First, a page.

Welbeck Abbey is located in the Dukeries in North Nottinghamshire. It was the site of a monastery belonging to the Premonstratensian order in England and after the Dissolution of the Monasteries became a country house residence of the Dukes of Portland. One of the Dukes put his name on the map by building a tunnel complex that radiated out from the house. The Duke in question was William John Cavendish Cavendish-Scott-Bentinck, 5th Duke of Portland (formally the Marquis of Titchfield).
Welbeck 5th Duke by HughieDW, on Flickr
Born in 1800, he inherited the Welbeck Estate in 1854 and spent a fortune on building work, including the aforementioned 10km complex of tunnels along with underground rooms and a subterranean kitchen railway. He spent about £100,000 a year for more than eighteen years to realise his plans (at a cost of £2m in today’s money), and employed as many as 1,500 workers as the vicinity of the house resembled a builder’s yard. Many of the workers were Irish labourers (referred to by locals as ‘Sligo’) who built the London Underground.
He built four main tunnels in total, using the “cut and cover” technique. Tunnel No.2 was the longest at approximately one-and-a-half-miles long. Lit by the skylights by day (which appeared at intervals of about approximately 10-yards) at night a series of gas lamps illuminated the tunnel, the gas being supplied by the Duke’s nearby Gas Works. Starting by the lodge close-by to the riding school, it snaked north before swinging round to the east, coming out in the open briefly, before again disappearing underground again and continuing north-east towards the (inappropriately named) South Lodge.
Tunnel entrance to the south of the riding school:
Welbeck Tunnel entrance by HughieDW, on Flickr
The purpose of this tunnel was so the duke could ride off his estate undetected in the direction of Worksop Railway Station to catch the train to London. The tunnel was abandoned in the late 19th century when a section forming part of the lake dam failed. Remaining stretches of tunnel survive on either side of the lake. The tunnel's skylights can be seen from the Robin Hood Way footpath which follows its course and a masonry entrance can be seen between two (South) lodges at the north-eastern limit of the park. Tunnel No.1 was shorter, its entrance was just north of the abbey as it headed due north before coming out after approximately half-a-kilometre later. It was used as a carriage-way, broad enough for two carriages to pass and a track swung round to join the open stretch of Tunnel No.2.
How the scene may have looked back in the day:
People in Hiding: The Mysterious Duke. The Fifth Duke of Portland by HughieDW, on Flickr
Tunnel No.3 was the kilometre-long Plant Corridor which runs between the main house and riding house. It was built wide enough for several people to walk side-by-side.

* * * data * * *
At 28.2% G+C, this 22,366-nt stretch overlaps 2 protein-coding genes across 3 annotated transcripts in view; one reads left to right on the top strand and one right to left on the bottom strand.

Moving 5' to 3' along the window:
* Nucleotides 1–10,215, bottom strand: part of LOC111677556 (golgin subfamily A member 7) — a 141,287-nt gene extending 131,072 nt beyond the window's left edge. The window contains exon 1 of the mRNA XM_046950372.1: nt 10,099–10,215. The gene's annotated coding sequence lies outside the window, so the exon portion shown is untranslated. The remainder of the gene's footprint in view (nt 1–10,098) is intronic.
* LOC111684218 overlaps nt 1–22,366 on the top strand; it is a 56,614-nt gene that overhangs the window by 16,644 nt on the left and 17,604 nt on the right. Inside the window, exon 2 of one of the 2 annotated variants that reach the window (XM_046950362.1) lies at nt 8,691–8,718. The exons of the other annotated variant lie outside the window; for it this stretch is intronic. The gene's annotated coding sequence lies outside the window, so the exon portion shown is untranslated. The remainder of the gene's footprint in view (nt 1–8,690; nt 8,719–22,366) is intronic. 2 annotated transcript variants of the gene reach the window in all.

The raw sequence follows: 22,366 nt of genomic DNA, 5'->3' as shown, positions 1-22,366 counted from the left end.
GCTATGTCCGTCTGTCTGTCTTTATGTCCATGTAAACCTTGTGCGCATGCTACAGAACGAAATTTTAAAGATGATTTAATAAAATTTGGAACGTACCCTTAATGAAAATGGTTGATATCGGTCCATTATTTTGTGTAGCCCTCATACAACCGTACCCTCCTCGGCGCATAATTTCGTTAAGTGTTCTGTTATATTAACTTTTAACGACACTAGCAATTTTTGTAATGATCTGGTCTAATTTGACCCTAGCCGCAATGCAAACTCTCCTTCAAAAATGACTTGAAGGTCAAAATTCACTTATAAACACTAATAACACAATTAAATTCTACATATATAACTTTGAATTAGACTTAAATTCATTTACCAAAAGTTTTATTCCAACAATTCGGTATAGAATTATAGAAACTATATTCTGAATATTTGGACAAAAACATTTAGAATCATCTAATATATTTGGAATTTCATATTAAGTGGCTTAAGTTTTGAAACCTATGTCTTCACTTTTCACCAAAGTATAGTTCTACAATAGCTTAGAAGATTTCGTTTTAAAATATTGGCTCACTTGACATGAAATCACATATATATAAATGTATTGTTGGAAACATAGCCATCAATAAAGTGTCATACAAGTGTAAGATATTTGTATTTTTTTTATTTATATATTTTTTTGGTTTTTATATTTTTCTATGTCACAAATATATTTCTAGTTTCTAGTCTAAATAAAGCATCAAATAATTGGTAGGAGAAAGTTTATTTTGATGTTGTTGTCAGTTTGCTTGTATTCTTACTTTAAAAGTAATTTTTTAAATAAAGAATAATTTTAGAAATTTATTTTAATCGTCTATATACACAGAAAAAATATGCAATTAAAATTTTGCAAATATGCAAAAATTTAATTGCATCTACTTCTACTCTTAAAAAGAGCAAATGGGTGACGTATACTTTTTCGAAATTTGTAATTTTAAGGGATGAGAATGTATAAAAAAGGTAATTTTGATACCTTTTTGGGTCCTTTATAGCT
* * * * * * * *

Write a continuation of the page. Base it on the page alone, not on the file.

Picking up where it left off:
Welbeck plant corridoor adj by HughieDW, on Flickr
Running parallel to the Plant Corridor to the north is Tunnel No.4, a narrower, rougher-hewn tunnel, which the duke had built for the servants. In addition there are many other smaller tunnels including a grotto corridor, a corridor-like fruit arcade, and corridors with narrow-gauge rails used to transport warm food to the main house. Additionally the Horse Corridor, decorated with antler racks, leads to the underground ballroom. At 50m long and 20m high it was the largest private room in England at the time.
Print of Welbeck from 1881:
Welbeckprint1881 by HughieDW, on Flickr
Speculation abounds as to why the duke had the tunnels constructed. One line of thought was that he may have had health issues (some suggest the skin condition known as Psoriasis) meaning he wanted to withdraw from the public eye. Others believe it was more down to the duke's obsession with technology and the fact he enjoyed the process of building and all its associated administrative hubris. What is for sure, however, is that he never married and on the 1st July 1878 his wagonnette carried him through the Welbeck tunnels for a last time when he traveled to London. He remained in his London residence at Harcourt House until his death on the 6th December 1879. His estate then passed to his nephew, Sir William John Arthur Charles James Cavendish Bentinck, 6th Duke of Portland.
During the First World War the kitchen block was used as an army hospital then during World War II the army leased the main property as an Officers Mess while some of the tunnels were used as an ammunition depot until just after the end of the war. Welbeck was then leased by the Dukes of Portland to the Ministry of Defence who from 1953 operated it as Welbeck College, an army training college. That continued until 2005 when the Ministry of Defence moved out and the abbey reverted back to the family seat of residence.
The 5th Duke has been the focus of two books; Mick Jackson's 1997 Booker short-listed “The Underground Man” and Derek Adlam’s “Tunnel Vision: The Enigmatic Fifth Duke of Portland”.
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› See more like: Welbeck Tunnels, Notts, September 2016